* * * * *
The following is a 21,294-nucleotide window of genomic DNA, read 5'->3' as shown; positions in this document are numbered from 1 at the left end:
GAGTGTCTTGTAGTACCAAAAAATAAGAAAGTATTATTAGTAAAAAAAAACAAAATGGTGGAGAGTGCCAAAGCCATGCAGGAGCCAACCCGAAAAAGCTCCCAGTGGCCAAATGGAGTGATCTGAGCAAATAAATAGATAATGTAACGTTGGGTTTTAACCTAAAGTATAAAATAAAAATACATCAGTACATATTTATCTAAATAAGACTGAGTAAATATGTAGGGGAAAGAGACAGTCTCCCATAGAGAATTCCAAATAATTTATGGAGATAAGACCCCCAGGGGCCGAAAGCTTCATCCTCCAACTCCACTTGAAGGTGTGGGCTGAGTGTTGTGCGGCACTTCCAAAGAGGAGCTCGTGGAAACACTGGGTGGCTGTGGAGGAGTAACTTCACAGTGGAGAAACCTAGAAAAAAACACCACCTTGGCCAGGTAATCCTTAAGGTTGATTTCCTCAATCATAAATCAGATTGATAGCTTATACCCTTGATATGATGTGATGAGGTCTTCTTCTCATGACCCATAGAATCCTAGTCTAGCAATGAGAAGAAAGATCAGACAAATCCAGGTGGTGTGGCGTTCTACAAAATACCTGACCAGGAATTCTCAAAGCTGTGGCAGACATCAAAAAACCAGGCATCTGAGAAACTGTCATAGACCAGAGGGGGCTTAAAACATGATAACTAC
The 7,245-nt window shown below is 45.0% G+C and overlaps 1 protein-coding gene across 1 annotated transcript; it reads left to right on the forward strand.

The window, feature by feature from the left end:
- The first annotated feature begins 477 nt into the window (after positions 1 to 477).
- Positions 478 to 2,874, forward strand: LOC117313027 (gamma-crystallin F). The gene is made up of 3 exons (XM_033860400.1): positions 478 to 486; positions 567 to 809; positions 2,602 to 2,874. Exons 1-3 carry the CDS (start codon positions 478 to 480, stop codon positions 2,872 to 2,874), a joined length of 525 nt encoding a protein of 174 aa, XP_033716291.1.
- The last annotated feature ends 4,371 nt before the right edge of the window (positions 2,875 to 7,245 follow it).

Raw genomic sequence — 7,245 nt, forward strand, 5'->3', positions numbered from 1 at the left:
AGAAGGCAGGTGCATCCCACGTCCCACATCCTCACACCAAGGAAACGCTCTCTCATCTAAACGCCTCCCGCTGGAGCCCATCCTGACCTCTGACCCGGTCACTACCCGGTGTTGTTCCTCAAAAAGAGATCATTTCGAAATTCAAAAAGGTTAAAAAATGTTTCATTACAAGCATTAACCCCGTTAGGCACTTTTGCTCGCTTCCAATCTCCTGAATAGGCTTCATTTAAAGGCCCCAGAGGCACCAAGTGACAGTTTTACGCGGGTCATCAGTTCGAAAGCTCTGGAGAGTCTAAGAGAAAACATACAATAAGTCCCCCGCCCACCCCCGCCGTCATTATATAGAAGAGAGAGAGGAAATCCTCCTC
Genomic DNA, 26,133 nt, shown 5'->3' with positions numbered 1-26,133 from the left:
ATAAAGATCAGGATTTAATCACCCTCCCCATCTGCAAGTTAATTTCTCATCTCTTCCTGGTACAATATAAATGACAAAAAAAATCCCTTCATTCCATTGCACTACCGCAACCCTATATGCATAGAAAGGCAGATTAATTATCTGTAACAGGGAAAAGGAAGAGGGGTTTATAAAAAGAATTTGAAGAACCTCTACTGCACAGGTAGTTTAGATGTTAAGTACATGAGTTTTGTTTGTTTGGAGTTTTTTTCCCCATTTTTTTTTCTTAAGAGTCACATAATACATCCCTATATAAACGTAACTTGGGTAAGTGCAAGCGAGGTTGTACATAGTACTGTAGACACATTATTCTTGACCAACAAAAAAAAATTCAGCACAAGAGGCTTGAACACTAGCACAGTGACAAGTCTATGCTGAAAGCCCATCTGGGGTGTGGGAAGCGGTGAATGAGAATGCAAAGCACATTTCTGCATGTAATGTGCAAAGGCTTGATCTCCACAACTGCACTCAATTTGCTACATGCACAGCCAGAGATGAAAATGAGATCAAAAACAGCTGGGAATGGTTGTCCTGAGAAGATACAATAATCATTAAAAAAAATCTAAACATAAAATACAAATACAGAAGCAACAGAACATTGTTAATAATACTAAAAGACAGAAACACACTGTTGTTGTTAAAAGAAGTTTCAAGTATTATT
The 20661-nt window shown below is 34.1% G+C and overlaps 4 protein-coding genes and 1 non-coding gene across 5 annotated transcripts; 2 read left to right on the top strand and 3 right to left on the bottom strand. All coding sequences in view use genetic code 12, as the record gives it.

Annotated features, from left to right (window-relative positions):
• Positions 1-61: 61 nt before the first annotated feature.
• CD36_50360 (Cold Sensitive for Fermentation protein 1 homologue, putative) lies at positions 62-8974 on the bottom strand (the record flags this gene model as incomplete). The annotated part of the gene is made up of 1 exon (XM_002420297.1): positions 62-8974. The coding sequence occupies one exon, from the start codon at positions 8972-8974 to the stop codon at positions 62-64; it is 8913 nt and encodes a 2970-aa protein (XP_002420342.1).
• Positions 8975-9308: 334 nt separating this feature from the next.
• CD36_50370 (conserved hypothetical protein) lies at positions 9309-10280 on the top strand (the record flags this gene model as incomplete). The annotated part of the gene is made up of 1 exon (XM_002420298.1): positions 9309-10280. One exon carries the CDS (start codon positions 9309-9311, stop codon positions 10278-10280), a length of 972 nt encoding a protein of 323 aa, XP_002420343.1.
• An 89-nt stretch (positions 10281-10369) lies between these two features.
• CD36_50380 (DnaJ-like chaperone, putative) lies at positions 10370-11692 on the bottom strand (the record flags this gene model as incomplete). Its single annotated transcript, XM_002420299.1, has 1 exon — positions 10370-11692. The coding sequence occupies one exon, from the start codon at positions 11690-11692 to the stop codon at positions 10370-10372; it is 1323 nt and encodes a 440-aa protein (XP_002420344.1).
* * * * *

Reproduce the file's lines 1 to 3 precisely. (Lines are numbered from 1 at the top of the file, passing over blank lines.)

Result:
The following is a 21,294-nucleotide window of genomic DNA, read 5'->3' as shown; positions in this document are numbered from 1 at the left end:
GAGTGTCTTGTAGTACCAAAAAATAAGAAAGTATTATTAGTAAAAAAAAACAAAATGGTGGAGAGTGCCAAAGCCATGCAGGAGCCAACCCGAAAAAGCTCCCAGTGGCCAAATGGAGTGATCTGAGCAAATAAATAGATAATGTAACGTTGGGTTTTAACCTAAAGTATAAAATAAAAATACATCAGTACATATTTATCTAAATAAGACTGAGTAAATATGTAGGGGAAAGAGACAGTCTCCCATAGAGAATTCCAAATAATTTATGGAGATAAGACCCCCAGGGGCCGAAAGCTTCATCCTCCAACTCCACTTGAAGGTGTGGGCTGAGTGTTGTGCGGCACTTCCAAAGAGGAGCTCGTGGAAACACTGGGTGGCTGTGGAGGAGTAACTTCACAGTGGAGAAACCTAGAAAAAAACACCACCTTGGCCAGGTAATCCTTAAGGTTGATTTCCTCAATCATAAATCAGATTGATAGCTTATACCCTTGATATGATGTGATGAGGTCTTCTTCTCATGACCCATAGAATCCTAGTCTAGCAATGAGAAGAAAGATCAGACAAATCCAGGTGGTGTGGCGTTCTACAAAATACCTGACCAGGAATTCTCAAAGCTGTGGCAGACATCAAAAAACCAGGCATCTGAGAAACTGTCATAGACCAGAGGGGGCTTAAAACATGATAACTAC
The 7,245-nt window shown below is 45.0% G+C and overlaps 1 protein-coding gene across 1 annotated transcript; it reads left to right on the forward strand.